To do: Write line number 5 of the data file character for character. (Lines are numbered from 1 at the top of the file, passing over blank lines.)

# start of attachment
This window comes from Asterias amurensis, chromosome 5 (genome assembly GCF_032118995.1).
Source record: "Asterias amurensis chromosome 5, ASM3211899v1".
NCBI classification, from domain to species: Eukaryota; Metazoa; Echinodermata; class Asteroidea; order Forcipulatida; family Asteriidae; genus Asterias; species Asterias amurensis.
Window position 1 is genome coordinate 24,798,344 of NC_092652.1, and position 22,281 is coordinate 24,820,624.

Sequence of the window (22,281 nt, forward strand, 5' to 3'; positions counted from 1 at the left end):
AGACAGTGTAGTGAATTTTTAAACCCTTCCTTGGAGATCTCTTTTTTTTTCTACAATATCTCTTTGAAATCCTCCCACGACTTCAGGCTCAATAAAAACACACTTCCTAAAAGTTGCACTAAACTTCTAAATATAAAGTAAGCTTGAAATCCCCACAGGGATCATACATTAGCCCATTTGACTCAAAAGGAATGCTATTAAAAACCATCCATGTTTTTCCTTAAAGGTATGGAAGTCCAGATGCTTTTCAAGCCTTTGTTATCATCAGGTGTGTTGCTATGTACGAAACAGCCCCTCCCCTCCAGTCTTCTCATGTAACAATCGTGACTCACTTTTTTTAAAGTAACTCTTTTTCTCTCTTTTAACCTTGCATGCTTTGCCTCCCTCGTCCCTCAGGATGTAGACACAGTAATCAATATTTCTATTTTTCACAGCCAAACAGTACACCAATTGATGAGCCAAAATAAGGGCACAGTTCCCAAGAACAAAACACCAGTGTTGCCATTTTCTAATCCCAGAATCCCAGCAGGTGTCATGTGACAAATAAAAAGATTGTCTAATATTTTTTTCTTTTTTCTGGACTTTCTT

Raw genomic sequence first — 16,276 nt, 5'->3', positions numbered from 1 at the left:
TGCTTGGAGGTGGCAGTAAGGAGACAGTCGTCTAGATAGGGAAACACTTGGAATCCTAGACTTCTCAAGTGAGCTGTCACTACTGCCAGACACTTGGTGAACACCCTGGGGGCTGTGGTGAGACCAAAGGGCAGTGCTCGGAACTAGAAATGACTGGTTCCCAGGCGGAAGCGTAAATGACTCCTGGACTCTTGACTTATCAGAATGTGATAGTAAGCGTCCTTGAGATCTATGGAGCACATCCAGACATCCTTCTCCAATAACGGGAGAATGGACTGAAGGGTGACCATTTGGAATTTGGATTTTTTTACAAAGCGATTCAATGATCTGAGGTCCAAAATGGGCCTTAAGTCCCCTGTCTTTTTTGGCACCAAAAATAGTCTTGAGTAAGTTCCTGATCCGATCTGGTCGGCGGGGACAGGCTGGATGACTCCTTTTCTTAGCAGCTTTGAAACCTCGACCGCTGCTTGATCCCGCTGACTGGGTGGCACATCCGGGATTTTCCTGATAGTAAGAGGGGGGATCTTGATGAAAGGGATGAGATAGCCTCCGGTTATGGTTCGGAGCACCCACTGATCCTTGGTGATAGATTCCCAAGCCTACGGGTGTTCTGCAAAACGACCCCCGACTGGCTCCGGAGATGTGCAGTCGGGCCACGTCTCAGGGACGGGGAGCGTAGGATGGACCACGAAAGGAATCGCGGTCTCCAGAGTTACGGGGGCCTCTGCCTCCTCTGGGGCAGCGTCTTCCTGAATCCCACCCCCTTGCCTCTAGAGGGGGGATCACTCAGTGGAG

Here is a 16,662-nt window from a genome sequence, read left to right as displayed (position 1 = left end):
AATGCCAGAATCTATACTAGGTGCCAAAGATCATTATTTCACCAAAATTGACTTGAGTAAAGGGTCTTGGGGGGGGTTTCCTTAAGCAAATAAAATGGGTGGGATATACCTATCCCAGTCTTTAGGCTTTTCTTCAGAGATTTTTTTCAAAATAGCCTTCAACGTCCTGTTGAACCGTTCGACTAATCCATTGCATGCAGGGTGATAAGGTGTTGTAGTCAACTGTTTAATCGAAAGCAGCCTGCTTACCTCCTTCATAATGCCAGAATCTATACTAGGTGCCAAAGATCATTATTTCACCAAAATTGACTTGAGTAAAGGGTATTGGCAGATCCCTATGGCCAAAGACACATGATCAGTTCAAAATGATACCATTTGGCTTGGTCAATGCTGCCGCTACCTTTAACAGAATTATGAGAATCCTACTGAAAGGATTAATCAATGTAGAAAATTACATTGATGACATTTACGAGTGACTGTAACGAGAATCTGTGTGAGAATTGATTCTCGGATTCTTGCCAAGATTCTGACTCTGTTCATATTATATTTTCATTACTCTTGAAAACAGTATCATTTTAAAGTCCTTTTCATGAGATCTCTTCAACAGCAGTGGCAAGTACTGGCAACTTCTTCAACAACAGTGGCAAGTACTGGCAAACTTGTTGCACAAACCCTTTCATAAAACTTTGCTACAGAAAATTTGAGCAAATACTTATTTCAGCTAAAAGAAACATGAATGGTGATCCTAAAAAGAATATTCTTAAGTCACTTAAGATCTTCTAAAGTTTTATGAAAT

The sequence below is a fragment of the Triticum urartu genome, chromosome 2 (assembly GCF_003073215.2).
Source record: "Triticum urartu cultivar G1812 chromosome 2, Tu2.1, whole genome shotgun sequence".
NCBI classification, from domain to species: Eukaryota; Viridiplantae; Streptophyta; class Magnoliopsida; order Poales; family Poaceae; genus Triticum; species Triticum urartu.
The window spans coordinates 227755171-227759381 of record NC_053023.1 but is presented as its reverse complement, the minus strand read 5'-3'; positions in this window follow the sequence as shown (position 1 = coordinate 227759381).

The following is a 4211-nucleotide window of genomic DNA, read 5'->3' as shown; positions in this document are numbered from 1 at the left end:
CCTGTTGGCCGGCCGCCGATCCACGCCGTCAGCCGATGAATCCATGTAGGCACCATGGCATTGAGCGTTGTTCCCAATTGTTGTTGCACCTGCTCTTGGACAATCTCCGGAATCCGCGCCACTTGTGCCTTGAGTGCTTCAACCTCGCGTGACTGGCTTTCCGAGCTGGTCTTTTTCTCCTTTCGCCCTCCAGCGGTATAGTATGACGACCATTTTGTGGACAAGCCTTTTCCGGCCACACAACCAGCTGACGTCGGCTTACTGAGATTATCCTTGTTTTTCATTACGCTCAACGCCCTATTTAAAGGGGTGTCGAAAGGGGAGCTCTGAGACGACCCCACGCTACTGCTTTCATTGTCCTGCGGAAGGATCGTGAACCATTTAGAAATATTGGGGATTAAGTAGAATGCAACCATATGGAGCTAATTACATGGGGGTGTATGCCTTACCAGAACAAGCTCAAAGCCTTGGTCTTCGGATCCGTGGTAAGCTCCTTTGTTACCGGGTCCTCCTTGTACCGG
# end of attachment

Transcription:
Sequence of the window (22,281 nt, forward strand, 5' to 3'; positions counted from 1 at the left end):